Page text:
I ended a long-term relationship several months ago. Needless to say, it was hard. I’m starting to look at other relationships, but I want to take it slow and don’t expect—or necessarily even want—lightning to strike overnight. So I’m looking at the prospect of a long winter of singlehood, and wondering, how should I handle the loneliness? I don’t want to just grab some guy for a rebound, and I’ll keep busy enough—but crowds can be lonely too. What’s the healthiest way for me to get through this?
Well, I know this is a difficult situation to look at and the prospect of a long Minnesota winter of singlehood seems bleak. I don’t mean to drag you down with the reality that it’s going to be tough, but you already realize that, so I think I can be candid and say it won’t be easy, and there isn’t always something you can do to avoid feeling lonely at times. Frankly (you may know), even people in long-term relationships can feel lonely at times. I think that is part of the human condition.
That being said, I have a few ideas to offer. Take your picks, do what feels right, from the smorgasbord of ways to a) avoid feeling lonely b) accepting feeling lonely and c) moving on from lonely to contentment. Some of these are things I’ve tried that work, others have worked for friends. And believe me, you’re not alone in this quandary—I hear it from many at one point or another.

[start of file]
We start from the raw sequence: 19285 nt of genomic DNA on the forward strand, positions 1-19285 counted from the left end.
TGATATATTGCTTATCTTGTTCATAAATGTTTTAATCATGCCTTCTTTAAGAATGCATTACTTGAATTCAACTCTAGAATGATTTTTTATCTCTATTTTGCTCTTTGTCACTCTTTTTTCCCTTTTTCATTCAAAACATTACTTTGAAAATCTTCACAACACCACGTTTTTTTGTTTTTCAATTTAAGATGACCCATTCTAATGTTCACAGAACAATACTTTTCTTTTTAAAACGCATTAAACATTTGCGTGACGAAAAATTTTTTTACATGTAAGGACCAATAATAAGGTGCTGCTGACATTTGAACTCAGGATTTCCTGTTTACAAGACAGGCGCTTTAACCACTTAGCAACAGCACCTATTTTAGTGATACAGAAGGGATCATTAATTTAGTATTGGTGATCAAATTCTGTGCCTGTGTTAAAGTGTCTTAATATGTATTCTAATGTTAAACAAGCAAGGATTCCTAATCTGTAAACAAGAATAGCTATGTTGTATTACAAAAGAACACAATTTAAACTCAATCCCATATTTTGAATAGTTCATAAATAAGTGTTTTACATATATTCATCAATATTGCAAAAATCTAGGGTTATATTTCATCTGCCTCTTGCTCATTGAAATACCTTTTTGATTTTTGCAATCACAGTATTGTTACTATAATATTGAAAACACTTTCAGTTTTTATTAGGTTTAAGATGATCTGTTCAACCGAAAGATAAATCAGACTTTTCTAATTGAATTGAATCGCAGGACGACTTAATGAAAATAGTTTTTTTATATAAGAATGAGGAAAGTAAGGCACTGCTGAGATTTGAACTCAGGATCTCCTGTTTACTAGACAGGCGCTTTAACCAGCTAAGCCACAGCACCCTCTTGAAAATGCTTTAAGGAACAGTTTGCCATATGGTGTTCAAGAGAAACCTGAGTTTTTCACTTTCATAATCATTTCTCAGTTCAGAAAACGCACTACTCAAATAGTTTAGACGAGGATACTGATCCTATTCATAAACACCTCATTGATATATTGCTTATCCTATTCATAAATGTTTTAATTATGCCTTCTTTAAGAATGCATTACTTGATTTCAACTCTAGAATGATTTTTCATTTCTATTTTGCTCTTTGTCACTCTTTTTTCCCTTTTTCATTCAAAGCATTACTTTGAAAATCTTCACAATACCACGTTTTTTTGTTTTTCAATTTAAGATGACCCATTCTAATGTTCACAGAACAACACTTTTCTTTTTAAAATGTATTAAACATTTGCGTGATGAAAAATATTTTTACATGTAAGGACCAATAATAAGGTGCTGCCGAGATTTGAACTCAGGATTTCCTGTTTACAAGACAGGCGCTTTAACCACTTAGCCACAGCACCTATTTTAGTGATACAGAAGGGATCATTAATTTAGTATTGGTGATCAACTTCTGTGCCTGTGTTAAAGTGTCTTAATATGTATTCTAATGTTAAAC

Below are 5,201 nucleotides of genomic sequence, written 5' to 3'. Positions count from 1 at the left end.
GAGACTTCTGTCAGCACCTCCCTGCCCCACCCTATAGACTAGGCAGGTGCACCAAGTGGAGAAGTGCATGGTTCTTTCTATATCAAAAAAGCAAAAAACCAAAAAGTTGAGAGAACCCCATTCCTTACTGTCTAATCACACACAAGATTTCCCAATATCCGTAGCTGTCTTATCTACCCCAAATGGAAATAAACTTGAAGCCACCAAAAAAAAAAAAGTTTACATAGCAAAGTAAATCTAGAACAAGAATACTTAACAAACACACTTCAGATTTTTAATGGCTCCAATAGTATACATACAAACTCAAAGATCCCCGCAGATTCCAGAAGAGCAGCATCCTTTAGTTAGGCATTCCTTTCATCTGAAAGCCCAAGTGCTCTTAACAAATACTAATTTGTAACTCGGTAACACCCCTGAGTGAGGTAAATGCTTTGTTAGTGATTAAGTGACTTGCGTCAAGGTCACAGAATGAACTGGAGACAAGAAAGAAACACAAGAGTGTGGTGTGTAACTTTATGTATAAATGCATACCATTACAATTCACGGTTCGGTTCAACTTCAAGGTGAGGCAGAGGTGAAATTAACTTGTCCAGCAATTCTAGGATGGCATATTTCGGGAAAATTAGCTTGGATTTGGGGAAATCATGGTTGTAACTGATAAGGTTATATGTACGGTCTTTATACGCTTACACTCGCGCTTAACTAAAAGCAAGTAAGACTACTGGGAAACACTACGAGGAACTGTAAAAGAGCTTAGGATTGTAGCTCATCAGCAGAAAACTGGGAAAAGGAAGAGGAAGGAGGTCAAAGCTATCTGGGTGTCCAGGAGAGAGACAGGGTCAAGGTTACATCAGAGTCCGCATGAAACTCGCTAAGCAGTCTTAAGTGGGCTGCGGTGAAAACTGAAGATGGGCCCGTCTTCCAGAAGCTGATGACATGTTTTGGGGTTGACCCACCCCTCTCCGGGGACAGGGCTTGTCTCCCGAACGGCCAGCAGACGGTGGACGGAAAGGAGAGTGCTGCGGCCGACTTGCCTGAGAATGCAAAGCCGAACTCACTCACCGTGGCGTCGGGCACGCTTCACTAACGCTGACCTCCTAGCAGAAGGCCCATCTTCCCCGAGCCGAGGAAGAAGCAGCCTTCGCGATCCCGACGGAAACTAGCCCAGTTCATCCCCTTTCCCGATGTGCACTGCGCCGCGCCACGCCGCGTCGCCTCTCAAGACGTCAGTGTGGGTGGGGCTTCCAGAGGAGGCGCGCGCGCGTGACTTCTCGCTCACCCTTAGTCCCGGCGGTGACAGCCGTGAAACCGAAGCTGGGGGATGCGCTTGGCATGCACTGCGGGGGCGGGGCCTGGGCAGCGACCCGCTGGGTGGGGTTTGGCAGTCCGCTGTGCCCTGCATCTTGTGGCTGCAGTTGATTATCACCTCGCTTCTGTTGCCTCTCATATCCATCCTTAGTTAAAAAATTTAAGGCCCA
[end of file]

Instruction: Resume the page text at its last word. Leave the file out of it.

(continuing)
First, I think you’re wise to not want to jump into a new thing, grab some guy, any guy, for a rebound. I’ve heard therapists say, and I do agree, its good to be alone for a period of time, to allow your heart to heal, to become whole again. If one doesn’t, they risk getting into a relationship for the wrong reasons, just to be with somebody, to not deal with the pain, and they might carry the grief and pain and in subtle ways potentially damage the relationship at hand. Allowing yourself time to grieve and move on, can only be a good thing, in my opinion. But be aware of the process—I caution not to go too long trying to staunchly be alone, because you’re afraid of getting hurt again. It’s like a pendulum, it could swing out of balance the other way. So yeah, beginning to look at other relationships but take it slow sounds just right.